Henderson v. Adia Services, Inc. (1986)

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[No. B009194. Court of Appeals of California, Second Appellate District, Division Three. June 27, 1986.]

PATRICIA M. COMSTOCK HENDERSON, Plaintiff and Appellant, v. ADIA SERVICES, INC., Defendant and Respondent.

(Opinion by Danielson, Acting P. J., with Arabian, J., and Mills, J., concurring.)


Allan B. Weiss and Jock R. Davidson for Plaintiff and Appellant.

John E. Ford and Jeffrey Bruce Held for Defendant and Respondent.



Plaintiff and appellant Patricia M. Comstock Henderson appeals from the summary judgment entered in favor of defendant, cross-complainant and respondent Adia Services, Inc. in an action [182 Cal. App. 3d 1071] for damages for personal injuries. The sole question presented on this appeal is whether one Rodger Wrede was within the scope of his employment by defendant when he caused an automobile accident resulting in injury to plaintiff. We conclude the trial court properly determined that the accident was without the scope of the employment relationship, and affirm the judgment.


Contrary to plaintiff's assertions, the material facts are substantially undisputed. fn. 1

Plaintiff was injured on November 19, 1981, when her vehicle was struck from the rear by a vehicle driven by Wrede. At the time of the accident, Wrede was employed by defendant, a temporary employment agency, and was driving his own automobile to a temporary job packing stereos for Mitsubishi Electric Sales America.

Plaintiff filed an action for damages against Wrede and various Does. Following discovery, she amended the complaint pursuant to Code of Civil Procedure section 474, substituting defendant in place of a Doe. Defendant answered, denying liability, and filed a cross-complaint for indemnification against Wrede. [182 Cal. App. 3d 1072]

Following further discovery, defendant filed a motion for summary judgment or, in the alternative, for summary adjudication of issues, supported by the declaration of Doreen R. Penfield, vice president of administration for defendant, which established that defendant did not dictate the manner in which Wrede reached his place of employment, compensate him for the time he spent traveling to and from the place of employment, or reimburse him for the costs of such travel. Wrede was paid on an hourly basis commencing upon his arrival at the jobsite. He was not required to drive in the performance of his job duties.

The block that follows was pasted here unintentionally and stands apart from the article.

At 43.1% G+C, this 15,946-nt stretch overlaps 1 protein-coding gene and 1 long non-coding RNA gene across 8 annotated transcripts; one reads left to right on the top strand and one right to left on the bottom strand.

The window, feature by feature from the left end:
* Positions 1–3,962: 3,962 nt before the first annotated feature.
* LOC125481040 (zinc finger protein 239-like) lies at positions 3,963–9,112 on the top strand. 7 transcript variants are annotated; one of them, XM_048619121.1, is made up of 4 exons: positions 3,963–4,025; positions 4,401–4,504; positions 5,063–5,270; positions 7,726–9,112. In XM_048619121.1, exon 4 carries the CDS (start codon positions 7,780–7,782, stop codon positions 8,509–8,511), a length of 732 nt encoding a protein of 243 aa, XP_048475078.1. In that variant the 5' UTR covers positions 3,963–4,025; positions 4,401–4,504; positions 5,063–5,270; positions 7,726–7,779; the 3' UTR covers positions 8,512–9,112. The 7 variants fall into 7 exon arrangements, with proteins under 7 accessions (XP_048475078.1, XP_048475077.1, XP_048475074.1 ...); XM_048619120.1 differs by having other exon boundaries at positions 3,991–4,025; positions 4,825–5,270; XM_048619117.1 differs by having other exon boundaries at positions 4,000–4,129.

Plaintiff filed opposition to the motion, supported by certain discovery documents establishing, in pertinent part, that defendant kept records as to the method or methods of transportation utilized by its employees, and provided them with directions to their various jobsites as needed.

Following a hearing held on September 13, 1984, the trial court granted defendant's motion for summary judgment. Notice of the court's ruling was mailed to plaintiff on October 5, 1984; the order granting summary judgment and dismissing the action against defendant was filed on October 19, 1984; plaintiff filed a timely notice of appeal on December 4, 1984.


Plaintiff contends the trial court erred in granting defendant's motion for summary judgment, in that there is a triable issue of fact as to whether Wrede's tort was committed in the course and scope of his employment by defendant so as to render defendant liable therefor pursuant to the doctrine of respondeat superior. In support of her contention, plaintiff argues that the "going and coming" rule does not apply because Wrede's conduct in driving his own vehicle to a job site assigned by defendant was foreseeable, and constitutes a special errand for defendant.

Defendant contends that application of the "going and coming" rule may be determined on a motion for summary judgment; and that Wrede was traveling to work at the time of the accident and, therefore, was not within the course and scope of his employment.


The Scope of Employment Issue Was Properly Determined on a Motion for Summary Judgment

[1] Summary judgment is appropriate only if no material fact issue exists or where the record establishes as a matter of law that a cause of action [182 Cal. App. 3d 1073] asserted against a party cannot prevail. (Taylor v. Fields (1986) 178 Cal. App. 3d 653, 659 [224 Cal. Rptr. 186].) While it is true that the question whether a tort was committed in the scope of the tortfeasor's employment is ordinarily arguable, and therefore one of fact for the jury's determination, where there is no dispute as to the relevant facts, and conflicting inferences cannot be drawn from those facts the question becomes one of law. (Ibid; Caldwell v. A.R.B., Inc. (1986) 176 Cal. App. 3d 1028, 1035 [222 Cal. Rptr. 494]; Alma W. v. Oakland Unified School Dist. (1981) 123 Cal. App. 3d 133, 138 [176 Cal. Rptr. 287].) Here, the trial court properly determined that the material facts were not in dispute, and properly entertained the motion for summary judgment.

The Accident Did Not Occur Within the Scope of Wrede's Employment

[2] Plaintiff relies primarily upon the foreseeability of Wrede's use of his personal automobile in traveling to the Mitsubishi jobsite, claiming this factor establishes that his journey was within the scope of his employment by defendant. We therefore examine the doctrine of respondeat superior with particular emphasis upon the role of foreseeability in determining questions of employer liability for employees' acts.